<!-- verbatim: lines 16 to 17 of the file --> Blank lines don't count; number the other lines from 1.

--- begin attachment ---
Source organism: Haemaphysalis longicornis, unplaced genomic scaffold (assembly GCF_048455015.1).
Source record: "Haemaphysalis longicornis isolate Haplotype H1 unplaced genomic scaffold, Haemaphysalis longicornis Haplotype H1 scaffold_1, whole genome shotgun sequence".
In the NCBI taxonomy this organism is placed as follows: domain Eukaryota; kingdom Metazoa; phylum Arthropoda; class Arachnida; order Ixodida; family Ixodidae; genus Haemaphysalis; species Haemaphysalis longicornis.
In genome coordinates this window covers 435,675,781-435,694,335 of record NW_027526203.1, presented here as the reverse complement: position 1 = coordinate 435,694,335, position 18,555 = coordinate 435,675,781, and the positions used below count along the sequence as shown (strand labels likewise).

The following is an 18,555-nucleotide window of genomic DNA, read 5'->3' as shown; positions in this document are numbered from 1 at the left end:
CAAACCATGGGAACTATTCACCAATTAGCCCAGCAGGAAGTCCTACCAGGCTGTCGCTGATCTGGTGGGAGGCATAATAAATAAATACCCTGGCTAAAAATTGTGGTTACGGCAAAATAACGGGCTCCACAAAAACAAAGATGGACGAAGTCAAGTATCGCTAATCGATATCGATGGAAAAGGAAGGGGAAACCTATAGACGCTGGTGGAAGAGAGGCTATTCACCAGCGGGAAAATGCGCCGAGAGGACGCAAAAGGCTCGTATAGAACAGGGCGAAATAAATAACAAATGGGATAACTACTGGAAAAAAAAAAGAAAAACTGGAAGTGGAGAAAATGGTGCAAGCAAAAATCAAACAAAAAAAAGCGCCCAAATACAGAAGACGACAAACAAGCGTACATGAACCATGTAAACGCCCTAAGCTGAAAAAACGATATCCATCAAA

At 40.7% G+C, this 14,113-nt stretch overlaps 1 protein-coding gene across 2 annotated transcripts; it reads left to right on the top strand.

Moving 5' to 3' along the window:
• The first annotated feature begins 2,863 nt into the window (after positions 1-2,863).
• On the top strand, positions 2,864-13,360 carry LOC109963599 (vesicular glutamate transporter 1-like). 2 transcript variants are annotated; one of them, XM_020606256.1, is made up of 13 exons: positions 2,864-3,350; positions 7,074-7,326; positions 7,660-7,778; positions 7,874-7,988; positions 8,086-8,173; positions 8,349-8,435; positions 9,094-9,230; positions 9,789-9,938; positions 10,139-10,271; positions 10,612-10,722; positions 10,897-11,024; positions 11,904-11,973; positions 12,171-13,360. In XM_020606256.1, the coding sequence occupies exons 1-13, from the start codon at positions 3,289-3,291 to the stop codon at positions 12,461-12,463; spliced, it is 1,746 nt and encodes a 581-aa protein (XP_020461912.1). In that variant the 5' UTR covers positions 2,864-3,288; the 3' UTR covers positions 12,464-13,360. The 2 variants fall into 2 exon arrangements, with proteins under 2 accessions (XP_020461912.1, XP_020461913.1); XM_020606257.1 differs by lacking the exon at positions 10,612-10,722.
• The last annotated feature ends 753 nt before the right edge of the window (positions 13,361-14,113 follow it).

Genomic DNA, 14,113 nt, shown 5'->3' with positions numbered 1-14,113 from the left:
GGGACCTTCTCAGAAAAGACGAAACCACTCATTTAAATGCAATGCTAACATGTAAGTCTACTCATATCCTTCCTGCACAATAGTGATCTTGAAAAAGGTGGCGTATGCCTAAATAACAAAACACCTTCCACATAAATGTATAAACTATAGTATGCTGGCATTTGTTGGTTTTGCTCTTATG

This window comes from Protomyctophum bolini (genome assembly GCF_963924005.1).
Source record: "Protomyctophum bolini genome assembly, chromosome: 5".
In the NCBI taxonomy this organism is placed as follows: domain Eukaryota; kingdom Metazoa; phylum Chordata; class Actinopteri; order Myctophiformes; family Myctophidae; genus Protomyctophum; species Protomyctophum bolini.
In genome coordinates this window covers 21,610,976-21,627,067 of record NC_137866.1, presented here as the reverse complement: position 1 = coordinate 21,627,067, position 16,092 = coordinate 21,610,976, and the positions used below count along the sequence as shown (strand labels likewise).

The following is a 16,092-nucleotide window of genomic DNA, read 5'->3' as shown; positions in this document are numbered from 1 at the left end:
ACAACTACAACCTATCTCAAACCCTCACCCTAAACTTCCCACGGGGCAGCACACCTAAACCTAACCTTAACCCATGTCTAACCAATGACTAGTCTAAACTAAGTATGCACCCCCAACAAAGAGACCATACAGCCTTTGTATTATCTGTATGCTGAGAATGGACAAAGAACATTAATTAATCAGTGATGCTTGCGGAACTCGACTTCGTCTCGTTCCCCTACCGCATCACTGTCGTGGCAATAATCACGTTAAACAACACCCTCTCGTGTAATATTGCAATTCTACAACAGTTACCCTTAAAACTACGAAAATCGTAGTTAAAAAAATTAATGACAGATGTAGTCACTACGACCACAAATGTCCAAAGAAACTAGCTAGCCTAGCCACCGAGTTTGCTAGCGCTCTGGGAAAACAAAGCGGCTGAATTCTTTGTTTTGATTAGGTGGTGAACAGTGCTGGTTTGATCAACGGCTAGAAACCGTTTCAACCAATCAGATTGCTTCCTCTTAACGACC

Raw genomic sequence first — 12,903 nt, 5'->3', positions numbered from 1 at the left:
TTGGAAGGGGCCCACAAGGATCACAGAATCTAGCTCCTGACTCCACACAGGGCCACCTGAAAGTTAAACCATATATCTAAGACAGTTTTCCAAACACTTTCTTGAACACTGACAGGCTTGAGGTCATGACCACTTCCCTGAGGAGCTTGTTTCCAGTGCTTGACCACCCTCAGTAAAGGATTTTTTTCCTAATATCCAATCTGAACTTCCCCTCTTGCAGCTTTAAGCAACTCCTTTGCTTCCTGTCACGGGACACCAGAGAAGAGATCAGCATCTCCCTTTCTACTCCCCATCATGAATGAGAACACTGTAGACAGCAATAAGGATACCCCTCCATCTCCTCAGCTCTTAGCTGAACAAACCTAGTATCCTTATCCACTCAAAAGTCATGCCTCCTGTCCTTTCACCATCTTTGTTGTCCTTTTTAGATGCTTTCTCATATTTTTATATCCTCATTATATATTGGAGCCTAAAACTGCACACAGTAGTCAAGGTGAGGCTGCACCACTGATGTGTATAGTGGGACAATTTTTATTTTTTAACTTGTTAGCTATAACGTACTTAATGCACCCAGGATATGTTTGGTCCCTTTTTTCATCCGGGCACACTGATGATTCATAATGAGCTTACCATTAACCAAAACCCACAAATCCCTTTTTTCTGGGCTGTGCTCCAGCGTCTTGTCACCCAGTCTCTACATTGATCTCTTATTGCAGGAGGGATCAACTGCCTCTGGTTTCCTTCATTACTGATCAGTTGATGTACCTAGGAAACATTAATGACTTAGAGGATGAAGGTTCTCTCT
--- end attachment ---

In the NCBI taxonomy this organism is placed as follows: domain Eukaryota; kingdom Metazoa; phylum Chordata; class Actinopteri; order Myctophiformes; family Myctophidae; genus Protomyctophum; species Protomyctophum bolini.
In genome coordinates this window covers 21,610,976-21,627,067 of record NC_137866.1, presented here as the reverse complement: position 1 = coordinate 21,627,067, position 16,092 = coordinate 21,610,976, and the positions used below count along the sequence as shown (strand labels likewise).